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6/21/2012 - Government urged to back air links between Inverness and London

      Government urged to back air links between Inverness and London

A new drive to influence UK Government aviation policy is being launched amid major concerns over the future of high quality air links between Inverness and London.

The Highlands and Islands Transport Partnership (HITRANS) is concerned landing slots for domestic flights at Gatwick and Heathrow airports may be lost to more profitable long-haul flights because of the Government’s opposition to new runway developments in South East England.
As a result, hopes of re-establishing flights between Inverness and Heathrow – seen as a highly beneficial development for the Highlands – could be dashed and existing services to Gatwick may suffer.
The warning came as the latest figures from airport operator Highlands and Islands Airports (HIAL) showed continuing growth in demand for flights between the Highland capital and London.
With the Department for Transport (DfT) shortly to publish a major consultation on a “Sustainable Aviation Framework for the UK”, HITRANS has produced a new report making a robust case for protection and improvement of London air links. In preparing the report HITRANS joined forces with Nestrans, the transport partnership serving Aberdeen City and Shire, where there is also growing concern over the impact on services of increasing pressure on landing slots.
Based on detailed analysis of current schedules and markets for air travel to and from London and the importance of the connections to the North of Scotland’s principal economic sectors, the report forms the basis of the transport partnerships’ joint input to the DfT consultation.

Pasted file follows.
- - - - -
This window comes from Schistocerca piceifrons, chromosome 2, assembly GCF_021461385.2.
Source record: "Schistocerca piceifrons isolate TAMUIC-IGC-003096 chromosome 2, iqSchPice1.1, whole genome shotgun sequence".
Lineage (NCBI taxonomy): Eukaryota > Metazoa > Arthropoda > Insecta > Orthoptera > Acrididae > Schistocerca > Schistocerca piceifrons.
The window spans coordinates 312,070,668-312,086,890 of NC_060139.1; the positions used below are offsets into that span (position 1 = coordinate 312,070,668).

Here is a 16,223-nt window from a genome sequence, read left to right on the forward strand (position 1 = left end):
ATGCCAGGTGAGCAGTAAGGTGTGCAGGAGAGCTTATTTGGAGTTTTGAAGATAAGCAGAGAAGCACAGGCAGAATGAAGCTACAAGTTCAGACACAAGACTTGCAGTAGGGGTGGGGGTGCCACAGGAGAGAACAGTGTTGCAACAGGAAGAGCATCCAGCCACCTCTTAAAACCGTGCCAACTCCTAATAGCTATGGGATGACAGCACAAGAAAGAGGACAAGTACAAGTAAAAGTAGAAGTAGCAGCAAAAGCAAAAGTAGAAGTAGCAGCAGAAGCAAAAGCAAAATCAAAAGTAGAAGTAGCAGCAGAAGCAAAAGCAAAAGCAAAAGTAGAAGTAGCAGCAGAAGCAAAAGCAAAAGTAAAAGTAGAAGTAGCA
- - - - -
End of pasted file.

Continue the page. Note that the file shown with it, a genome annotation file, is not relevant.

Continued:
HITRANS Partnership Director, Dave Duthie, said: “Both partnerships have major concerns about the prospects of retaining high quality air links to and through London in the medium to long term if the Government’s policy stance of not supporting the development of any new runways in the South East of England is maintained.
“Landing slots at the UK’s two most important gateway airports – Heathrow and Gatwick – would be at a premium in the increasingly constrained capacity that would result from this. Those slots currently used by services from the more peripheral regions of the UK would be under severe pressure from airlines seeing use of slots for new long-haul services as offering the prospect of higher margins.
“With this in mind, and given the great importance of existing air links to Gatwick and Heathrow to our respective economies, HITRANS and Nestrans commissioned this report to present an evidence-based case for retention – and in the case of Inverness, expansion – of services.”
The report highlights “lack of focus” by Government over the past 20 years on the need to protect domestic air links with Heathrow and Gatwick.
It goes on to state: “The strategic policy advice the Civil Aviation Authority is now offering to Government appears to recognise explicitly the need for UK   regions such as the North of Scotland to have access to hub airports to facilitate travel to the wider world. While foreign hubs may offer choice, there are clearly risks in relying solely on non-UK airports to provide such essential connectivity, especially when Heathrow is the dominant hub in Western Europe in terms of the access it offers to long-haul markets.
“The CAA’s revamped policy advice and the forthcoming Sustainable Aviation Framework Consultation would appear, therefore, to provide a perfect platform from which to press DfT to revisit its overly restrictive and now clearly outdated regional air access policy.”
HITRANS hope to enlist the support of Highland politicians, the area’s business community and other users of London air services to press for their retention and improvement.
For further information contact HITRANS Programme Manager Ranald Robertson on 01667 460464
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